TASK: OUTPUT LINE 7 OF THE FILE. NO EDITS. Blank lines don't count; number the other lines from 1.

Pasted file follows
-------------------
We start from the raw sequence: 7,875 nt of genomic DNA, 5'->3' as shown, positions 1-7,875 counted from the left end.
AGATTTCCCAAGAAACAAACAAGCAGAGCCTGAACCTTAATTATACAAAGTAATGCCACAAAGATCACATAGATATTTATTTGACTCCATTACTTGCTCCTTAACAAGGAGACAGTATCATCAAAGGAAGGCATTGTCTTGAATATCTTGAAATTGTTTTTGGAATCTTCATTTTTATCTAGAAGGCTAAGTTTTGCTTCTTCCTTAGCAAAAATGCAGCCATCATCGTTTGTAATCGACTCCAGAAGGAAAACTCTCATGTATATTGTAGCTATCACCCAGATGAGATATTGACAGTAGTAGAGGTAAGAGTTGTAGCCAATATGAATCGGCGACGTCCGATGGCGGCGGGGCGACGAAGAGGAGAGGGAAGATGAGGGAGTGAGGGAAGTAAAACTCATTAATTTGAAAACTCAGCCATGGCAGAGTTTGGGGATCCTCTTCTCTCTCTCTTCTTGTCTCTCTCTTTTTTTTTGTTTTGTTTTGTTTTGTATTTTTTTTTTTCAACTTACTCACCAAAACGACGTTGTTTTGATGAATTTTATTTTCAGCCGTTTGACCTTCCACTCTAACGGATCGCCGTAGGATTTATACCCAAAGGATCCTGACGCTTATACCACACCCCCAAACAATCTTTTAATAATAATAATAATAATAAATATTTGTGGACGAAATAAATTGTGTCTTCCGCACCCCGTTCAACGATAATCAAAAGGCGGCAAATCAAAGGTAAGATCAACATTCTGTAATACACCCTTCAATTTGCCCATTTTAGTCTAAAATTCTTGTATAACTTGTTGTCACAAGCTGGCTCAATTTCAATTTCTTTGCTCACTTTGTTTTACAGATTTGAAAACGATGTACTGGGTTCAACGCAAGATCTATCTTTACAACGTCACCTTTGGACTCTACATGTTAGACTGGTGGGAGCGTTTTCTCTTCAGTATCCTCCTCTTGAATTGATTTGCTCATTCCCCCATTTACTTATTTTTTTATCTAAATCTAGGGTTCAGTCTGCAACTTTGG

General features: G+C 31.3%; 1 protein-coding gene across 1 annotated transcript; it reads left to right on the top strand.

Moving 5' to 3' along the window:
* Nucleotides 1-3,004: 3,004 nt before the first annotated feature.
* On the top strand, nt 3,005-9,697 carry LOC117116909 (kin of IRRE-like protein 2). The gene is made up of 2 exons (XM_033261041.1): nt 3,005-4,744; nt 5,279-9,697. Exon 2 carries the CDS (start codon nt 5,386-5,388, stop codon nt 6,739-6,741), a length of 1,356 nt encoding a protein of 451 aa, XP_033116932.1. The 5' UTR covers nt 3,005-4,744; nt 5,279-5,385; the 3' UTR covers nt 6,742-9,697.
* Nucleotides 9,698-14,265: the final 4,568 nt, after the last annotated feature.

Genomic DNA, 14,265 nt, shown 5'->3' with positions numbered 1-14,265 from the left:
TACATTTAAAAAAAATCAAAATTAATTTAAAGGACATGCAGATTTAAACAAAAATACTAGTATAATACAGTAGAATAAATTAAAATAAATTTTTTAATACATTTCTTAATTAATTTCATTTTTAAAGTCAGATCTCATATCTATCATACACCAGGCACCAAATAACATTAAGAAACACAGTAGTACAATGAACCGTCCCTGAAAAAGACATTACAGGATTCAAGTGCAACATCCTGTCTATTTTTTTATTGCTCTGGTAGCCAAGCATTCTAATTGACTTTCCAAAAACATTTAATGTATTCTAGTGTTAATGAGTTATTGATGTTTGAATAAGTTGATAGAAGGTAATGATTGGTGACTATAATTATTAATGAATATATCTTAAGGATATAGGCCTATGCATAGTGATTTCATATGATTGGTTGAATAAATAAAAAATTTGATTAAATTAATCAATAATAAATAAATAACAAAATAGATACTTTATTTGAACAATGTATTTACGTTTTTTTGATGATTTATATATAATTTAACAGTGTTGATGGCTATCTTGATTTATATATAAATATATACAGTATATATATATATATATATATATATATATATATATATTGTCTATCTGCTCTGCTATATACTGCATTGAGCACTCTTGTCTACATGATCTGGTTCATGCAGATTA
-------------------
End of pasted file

* Nucleotides 9,698-14,265: the final 4,568 nt, after the last annotated feature.